Parks & Recreation Rules & Ordinances and Paramotoring

A group of Paramotor friends(approximately 6) and I recently launched from a local airport and flew over a large county recreation park with water reservoirs. Shortly after landing a parks officer made herself onto the airport and wanted to talk to us.

East Bay Regional Park District Ordinance

I fly around the bay a lot and am also a commercial drone pilot. I try to make myself aware of as many of the local ordinances that can affect my ability to fly and so I’m telling this story because the officer made a threat, and it gave me a reason for pause and research.

The officer claimed a rancher had complained and alleged that some cattle had been frightened in the park and she wanted our names and colors of gliders. We asked for the location but the officer said she did not know this information and quickly requested backup and was shortly joined by another officer who arrived with his emergency lights.

‘No’ we did not interfere or scare cattle and
we flew in accordance and compliance of all FAA rules

I explained to the officer, ‘No’ we did not interfere or scare cattle and we flew in accordance and compliance of all FAA & local rules but asked her to identify the location so we might be vigilant of the livestock. I also explained that only the FAA had jurisdiction over our flights which appeared to anger the officer and who then threatened and attempted to intimidate us by stating she would ‘Find Something’ to assumably issue a citation.

The officers further made several claims about enforcement for a number of things and went further to state that if we weren’t helpful in their inquiry that they could provide information to the county and state to pass ordinances & laws and even tried to suggest that low flight over ‘water reservoirs’ could result in the use of homeland security laws to prosecute us.

The good news is everything ended well, but don’t stop reading because I’m about to get into the Rules & Ordinances that could impact you and how officers can ‘Find something’ to charge you and get away with it, even if you didn’t do anything wrong.

The officers agreed to accept just one name in our group who could be contacted to inform us of any developments of the complaint and, provide information on any ordinances they felt they could enforce. They genuinely showed an interest in our activity and asked many questions and ultimately gave us an opportunity to educate them about the sport, how we behave well and follow FAA Rules & Regulations.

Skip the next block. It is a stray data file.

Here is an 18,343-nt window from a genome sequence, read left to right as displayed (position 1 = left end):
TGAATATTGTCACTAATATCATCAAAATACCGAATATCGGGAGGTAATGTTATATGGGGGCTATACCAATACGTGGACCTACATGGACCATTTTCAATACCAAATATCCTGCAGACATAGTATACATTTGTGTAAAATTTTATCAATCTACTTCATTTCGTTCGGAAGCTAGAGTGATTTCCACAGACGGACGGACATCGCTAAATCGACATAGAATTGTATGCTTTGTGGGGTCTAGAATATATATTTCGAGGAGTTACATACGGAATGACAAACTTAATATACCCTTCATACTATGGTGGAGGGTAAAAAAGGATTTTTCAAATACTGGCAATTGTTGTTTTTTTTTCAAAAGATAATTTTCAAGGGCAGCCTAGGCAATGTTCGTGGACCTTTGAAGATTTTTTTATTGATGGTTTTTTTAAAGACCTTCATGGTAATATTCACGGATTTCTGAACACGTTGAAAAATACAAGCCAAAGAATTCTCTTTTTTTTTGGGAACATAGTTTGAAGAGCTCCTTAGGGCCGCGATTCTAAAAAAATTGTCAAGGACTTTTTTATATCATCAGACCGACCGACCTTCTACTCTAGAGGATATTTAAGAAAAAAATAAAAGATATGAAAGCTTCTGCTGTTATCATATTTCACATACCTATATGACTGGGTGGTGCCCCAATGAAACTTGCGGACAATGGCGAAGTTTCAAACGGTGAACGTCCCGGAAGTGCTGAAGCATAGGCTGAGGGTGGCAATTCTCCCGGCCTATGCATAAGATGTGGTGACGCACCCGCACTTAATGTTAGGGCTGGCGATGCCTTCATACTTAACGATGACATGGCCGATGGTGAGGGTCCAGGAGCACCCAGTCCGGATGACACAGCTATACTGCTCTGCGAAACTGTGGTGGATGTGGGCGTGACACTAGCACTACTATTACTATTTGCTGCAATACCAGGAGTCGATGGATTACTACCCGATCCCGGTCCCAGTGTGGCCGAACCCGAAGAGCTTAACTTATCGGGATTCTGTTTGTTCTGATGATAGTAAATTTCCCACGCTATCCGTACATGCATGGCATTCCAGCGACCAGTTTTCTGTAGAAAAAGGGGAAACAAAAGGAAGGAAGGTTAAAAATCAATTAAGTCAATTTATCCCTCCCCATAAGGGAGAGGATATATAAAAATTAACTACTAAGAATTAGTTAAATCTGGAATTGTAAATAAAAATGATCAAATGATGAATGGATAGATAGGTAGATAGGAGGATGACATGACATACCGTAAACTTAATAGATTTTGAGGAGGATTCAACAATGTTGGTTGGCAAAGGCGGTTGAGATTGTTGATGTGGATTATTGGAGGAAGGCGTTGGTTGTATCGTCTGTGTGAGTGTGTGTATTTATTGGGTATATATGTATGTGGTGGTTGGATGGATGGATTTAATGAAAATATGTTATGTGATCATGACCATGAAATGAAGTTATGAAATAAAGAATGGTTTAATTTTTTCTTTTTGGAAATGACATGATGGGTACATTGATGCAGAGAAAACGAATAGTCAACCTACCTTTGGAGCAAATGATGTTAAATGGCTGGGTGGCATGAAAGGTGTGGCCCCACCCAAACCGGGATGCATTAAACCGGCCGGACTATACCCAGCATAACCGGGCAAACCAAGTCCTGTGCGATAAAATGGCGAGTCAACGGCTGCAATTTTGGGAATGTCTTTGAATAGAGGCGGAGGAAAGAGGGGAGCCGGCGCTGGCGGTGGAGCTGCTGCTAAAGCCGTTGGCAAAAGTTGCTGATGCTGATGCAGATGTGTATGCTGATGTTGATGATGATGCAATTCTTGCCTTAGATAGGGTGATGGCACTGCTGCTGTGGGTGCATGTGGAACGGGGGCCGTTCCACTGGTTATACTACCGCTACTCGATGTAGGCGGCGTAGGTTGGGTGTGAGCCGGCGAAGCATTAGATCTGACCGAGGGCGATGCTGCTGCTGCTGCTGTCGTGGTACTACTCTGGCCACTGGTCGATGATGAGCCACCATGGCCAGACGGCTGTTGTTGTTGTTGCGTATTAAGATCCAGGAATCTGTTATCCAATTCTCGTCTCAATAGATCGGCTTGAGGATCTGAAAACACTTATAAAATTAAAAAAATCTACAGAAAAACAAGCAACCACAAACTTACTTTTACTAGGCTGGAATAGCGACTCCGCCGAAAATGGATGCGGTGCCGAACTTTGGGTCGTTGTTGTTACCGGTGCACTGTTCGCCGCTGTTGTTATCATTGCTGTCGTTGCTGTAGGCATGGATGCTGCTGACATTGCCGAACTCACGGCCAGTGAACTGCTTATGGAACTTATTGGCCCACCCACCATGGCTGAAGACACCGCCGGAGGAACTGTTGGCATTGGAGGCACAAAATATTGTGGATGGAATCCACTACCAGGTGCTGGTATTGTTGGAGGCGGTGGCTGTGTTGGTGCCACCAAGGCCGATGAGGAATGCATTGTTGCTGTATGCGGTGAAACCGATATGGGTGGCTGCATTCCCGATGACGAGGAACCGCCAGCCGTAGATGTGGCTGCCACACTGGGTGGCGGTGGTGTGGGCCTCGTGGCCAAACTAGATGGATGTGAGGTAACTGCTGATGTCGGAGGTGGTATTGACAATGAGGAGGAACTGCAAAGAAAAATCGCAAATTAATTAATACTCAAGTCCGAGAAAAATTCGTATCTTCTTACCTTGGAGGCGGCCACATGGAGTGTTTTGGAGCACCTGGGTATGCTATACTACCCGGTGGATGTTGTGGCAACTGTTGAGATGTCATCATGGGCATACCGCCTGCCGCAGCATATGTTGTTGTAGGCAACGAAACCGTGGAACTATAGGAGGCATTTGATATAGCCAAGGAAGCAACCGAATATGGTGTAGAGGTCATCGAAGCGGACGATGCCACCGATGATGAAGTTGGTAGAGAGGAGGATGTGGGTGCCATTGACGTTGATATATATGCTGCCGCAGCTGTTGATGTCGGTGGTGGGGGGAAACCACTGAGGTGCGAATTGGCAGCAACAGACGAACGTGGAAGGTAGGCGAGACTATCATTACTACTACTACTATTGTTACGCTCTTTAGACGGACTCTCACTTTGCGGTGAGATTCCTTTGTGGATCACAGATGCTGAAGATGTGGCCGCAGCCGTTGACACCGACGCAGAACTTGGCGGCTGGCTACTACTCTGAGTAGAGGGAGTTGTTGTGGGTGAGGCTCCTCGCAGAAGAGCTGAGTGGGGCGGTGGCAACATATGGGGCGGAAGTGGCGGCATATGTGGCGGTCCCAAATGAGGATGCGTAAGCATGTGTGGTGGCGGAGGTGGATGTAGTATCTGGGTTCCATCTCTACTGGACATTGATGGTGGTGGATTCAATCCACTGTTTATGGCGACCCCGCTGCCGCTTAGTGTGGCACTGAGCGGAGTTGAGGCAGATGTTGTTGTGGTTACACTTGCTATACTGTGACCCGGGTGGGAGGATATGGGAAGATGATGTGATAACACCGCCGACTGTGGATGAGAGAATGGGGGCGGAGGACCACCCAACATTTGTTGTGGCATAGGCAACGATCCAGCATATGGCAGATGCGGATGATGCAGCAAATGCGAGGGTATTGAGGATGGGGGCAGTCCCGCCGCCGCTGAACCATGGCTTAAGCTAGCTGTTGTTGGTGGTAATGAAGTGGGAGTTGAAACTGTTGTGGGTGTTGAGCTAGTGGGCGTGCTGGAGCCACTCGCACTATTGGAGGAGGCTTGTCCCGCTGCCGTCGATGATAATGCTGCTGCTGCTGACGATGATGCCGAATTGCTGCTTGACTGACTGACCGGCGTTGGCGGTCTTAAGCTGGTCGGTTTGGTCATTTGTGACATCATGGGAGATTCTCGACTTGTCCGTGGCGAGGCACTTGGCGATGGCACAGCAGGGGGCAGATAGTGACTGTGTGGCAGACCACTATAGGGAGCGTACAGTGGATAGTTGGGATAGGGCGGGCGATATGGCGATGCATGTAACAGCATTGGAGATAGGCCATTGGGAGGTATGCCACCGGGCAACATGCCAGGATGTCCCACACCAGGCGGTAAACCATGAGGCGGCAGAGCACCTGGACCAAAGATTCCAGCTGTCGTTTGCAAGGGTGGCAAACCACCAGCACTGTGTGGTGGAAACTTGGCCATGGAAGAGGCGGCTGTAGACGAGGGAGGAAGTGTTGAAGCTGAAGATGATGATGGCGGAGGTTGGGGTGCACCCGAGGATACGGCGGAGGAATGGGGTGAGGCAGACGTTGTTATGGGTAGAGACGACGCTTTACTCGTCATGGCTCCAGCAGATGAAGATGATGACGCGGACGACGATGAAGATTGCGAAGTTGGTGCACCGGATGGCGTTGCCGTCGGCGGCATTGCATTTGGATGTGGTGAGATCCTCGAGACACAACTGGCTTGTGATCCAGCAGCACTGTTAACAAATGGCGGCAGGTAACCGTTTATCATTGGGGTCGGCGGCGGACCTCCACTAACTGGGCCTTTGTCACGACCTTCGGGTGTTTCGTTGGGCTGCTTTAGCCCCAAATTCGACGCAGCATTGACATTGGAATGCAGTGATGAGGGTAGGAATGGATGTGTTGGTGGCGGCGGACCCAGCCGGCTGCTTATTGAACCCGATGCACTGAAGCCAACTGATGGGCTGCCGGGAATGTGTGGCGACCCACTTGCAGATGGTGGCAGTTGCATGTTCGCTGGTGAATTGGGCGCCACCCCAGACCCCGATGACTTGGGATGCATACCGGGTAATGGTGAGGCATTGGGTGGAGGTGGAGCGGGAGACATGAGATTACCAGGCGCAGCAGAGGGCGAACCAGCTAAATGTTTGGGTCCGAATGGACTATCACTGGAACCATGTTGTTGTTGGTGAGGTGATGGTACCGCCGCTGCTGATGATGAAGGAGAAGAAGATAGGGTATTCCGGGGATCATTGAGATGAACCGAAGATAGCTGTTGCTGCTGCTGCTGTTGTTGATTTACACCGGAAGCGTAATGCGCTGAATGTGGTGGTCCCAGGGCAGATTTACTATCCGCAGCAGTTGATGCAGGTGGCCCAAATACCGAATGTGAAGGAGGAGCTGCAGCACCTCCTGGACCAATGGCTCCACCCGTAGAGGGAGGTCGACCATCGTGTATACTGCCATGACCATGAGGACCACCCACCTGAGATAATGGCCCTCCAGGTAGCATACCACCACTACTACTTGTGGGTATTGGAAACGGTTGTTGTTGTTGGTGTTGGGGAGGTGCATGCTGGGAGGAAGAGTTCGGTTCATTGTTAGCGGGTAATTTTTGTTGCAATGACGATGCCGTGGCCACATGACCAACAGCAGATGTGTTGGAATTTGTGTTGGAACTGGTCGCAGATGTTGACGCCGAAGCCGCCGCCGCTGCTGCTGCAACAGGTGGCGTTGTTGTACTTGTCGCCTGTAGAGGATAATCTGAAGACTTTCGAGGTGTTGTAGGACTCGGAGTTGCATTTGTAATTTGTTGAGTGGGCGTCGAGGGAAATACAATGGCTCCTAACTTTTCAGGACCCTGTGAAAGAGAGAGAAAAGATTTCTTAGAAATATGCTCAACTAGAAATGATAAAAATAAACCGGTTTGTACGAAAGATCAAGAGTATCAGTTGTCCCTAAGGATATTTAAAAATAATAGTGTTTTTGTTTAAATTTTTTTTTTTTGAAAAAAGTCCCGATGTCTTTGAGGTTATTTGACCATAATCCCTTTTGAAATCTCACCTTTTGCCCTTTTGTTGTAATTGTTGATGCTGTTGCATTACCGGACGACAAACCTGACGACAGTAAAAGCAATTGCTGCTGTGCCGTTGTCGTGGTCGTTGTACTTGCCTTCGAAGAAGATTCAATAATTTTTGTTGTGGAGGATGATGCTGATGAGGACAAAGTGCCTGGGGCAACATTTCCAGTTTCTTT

Rules & Ordinances that could impact you and how officers can ‘Find something’

DISCLAIMER: The views and opinions expressed are those of the author. The information provided is not intended to constitute legal advice.

Be aware that my experiences of defending a traffic violation in court can also be the reality for other citations – officers don’t have to prove you are guilty – you have to convince the judge you didn’t violate the law and in most cases, they will be swayed to support the officer’s citation if you can’t definitively defend with evidence.

Many bay area parks are part East Bay Regional Park District and counties leverage the ordinances they have passed but some also supplement a few additional ordinances. So it’s very important to make yourself aware of the local laws.

East Bay Regional Park District regulates almost all activities in the park and even passed ordinances about Aircraft Flight over its park which I believe is probably in conflict with the fact that only the FAA may govern flight in the USA.

Parks & Recreation Rules & Ordinances and Flight

Flight Below 500 Feet is prohibited

905.1 – As you can see above if you want to stay out of the reach of the ordinances, maintain 500 feet.

The problem is the FAA could have rules that prohibit that Altitude and a park could exist within that airspace. Example: the flight of drones maximum AGL 400 feet. Since I follow FAA rules, arguably an officer may still cite you, but in this case, perhaps the FAR 107 rules would clearly protect you given its Federal.

905.2 – Could a Foot Drag be considered Practicing a landing or take-off, probably if they are hell-bent on making you not fly over the park. Worse still could you be cited for SECTION 411.

USER FEES – FAILURE TO PAY. No person other than one acting under written permission from the District shall use, occupy, or otherwise remain in a building, structure, facility, parking area, picnic area, campsite, or other area within the District for which a fee is charged and a permit required unless that person has paid the required fee and possesses a valid permit.

905.3 If you fly that low and the birds get scared and take off, then you will most certainly not be able to beat disturbing wildlife.